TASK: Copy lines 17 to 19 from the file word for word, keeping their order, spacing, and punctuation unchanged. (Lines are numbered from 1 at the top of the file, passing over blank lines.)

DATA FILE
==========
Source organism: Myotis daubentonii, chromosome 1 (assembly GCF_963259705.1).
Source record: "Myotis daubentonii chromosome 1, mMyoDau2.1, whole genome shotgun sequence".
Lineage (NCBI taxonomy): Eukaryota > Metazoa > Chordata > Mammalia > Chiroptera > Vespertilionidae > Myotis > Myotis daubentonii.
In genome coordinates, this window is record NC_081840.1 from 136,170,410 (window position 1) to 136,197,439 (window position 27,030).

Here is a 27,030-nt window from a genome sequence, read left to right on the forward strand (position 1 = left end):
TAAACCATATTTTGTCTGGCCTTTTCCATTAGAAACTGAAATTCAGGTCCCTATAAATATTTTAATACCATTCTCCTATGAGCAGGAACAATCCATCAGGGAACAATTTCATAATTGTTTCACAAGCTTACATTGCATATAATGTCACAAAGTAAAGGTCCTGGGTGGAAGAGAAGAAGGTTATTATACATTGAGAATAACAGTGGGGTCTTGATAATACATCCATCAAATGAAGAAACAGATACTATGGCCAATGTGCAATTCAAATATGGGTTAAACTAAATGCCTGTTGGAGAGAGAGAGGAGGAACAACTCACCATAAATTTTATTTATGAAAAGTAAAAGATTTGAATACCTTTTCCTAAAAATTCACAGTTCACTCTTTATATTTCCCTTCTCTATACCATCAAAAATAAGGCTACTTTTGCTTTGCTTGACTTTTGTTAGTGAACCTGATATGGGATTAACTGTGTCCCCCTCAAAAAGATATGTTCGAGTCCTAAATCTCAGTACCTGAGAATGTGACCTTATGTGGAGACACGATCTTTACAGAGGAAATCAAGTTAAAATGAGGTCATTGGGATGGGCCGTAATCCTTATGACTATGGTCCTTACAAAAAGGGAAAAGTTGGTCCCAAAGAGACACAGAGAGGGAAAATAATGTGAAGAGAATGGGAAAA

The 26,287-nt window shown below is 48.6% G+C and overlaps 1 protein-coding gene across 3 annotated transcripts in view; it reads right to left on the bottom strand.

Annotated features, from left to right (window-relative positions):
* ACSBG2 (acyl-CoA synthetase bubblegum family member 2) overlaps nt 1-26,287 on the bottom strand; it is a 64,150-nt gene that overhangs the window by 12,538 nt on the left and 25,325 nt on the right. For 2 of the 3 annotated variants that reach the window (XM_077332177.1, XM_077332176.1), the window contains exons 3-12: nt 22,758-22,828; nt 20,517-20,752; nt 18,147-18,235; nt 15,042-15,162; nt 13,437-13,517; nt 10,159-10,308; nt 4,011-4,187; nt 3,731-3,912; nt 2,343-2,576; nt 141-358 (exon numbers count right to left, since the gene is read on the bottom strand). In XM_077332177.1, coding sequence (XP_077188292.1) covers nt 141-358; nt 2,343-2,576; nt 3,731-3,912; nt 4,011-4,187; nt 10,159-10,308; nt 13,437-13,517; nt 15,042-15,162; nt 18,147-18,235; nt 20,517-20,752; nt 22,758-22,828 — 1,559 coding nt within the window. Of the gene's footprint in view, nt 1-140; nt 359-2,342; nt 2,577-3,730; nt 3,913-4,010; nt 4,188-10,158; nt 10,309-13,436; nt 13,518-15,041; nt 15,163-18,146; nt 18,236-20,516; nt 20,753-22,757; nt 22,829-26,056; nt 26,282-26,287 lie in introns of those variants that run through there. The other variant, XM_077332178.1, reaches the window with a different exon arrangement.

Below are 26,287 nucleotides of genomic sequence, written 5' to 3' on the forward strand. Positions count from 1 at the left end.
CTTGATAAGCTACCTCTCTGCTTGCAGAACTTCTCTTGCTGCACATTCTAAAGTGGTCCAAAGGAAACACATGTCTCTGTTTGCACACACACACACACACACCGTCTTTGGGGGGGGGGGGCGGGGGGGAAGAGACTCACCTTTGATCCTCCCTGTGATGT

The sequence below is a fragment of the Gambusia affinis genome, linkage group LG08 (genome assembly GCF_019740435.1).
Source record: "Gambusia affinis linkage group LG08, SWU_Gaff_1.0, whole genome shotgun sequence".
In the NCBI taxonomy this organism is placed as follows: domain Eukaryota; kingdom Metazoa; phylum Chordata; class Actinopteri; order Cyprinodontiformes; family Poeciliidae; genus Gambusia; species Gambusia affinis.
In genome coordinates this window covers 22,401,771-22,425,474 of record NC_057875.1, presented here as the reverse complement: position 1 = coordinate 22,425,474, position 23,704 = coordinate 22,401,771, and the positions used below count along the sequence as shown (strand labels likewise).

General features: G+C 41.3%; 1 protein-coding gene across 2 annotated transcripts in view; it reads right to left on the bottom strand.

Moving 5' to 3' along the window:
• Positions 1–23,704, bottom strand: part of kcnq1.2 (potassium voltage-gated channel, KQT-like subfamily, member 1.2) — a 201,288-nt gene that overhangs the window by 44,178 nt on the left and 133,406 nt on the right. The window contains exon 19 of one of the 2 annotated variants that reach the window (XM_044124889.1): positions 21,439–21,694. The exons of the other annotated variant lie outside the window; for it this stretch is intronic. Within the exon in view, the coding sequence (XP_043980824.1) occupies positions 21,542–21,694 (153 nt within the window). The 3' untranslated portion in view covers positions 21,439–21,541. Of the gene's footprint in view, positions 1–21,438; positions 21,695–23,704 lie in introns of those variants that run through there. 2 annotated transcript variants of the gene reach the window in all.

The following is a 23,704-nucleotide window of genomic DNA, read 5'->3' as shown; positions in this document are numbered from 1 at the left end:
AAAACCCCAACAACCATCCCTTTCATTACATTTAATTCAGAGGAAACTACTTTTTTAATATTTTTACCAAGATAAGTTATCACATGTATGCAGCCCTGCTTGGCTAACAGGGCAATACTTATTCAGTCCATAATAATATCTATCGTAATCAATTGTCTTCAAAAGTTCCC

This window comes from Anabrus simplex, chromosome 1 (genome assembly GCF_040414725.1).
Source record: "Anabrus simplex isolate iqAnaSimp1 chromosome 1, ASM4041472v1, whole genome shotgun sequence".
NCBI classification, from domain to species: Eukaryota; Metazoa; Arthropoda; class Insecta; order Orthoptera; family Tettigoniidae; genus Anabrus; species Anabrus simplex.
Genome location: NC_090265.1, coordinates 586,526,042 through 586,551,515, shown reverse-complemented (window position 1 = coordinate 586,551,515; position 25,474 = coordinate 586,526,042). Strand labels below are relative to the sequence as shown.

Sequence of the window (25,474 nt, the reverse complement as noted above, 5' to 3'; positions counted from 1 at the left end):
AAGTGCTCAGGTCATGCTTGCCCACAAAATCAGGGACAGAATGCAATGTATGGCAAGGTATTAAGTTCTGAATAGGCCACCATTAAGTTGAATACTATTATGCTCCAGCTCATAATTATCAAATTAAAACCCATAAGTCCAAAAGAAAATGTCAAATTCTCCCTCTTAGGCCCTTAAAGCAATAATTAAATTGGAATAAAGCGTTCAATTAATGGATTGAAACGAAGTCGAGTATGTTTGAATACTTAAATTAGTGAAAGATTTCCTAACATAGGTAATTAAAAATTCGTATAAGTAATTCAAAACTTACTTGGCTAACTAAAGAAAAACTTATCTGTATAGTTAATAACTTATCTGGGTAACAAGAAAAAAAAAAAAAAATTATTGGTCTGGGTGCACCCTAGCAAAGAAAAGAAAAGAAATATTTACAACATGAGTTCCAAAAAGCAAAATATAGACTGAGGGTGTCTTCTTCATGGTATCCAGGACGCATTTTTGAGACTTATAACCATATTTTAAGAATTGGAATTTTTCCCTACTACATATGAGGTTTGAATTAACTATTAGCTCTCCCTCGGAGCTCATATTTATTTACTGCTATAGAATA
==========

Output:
Moving 5' to 3' along the window:
• Positions 1–23,704, bottom strand: part of kcnq1.2 (potassium voltage-gated channel, KQT-like subfamily, member 1.2) — a 201,288-nt gene that overhangs the window by 44,178 nt on the left and 133,406 nt on the right. The window contains exon 19 of one of the 2 annotated variants that reach the window (XM_044124889.1): positions 21,439–21,694. The exons of the other annotated variant lie outside the window; for it this stretch is intronic. Within the exon in view, the coding sequence (XP_043980824.1) occupies positions 21,542–21,694 (153 nt within the window). The 3' untranslated portion in view covers positions 21,439–21,541. Of the gene's footprint in view, positions 1–21,438; positions 21,695–23,704 lie in introns of those variants that run through there. 2 annotated transcript variants of the gene reach the window in all.

The following is a 23,704-nucleotide window of genomic DNA, read 5'->3' as shown; positions in this document are numbered from 1 at the left end: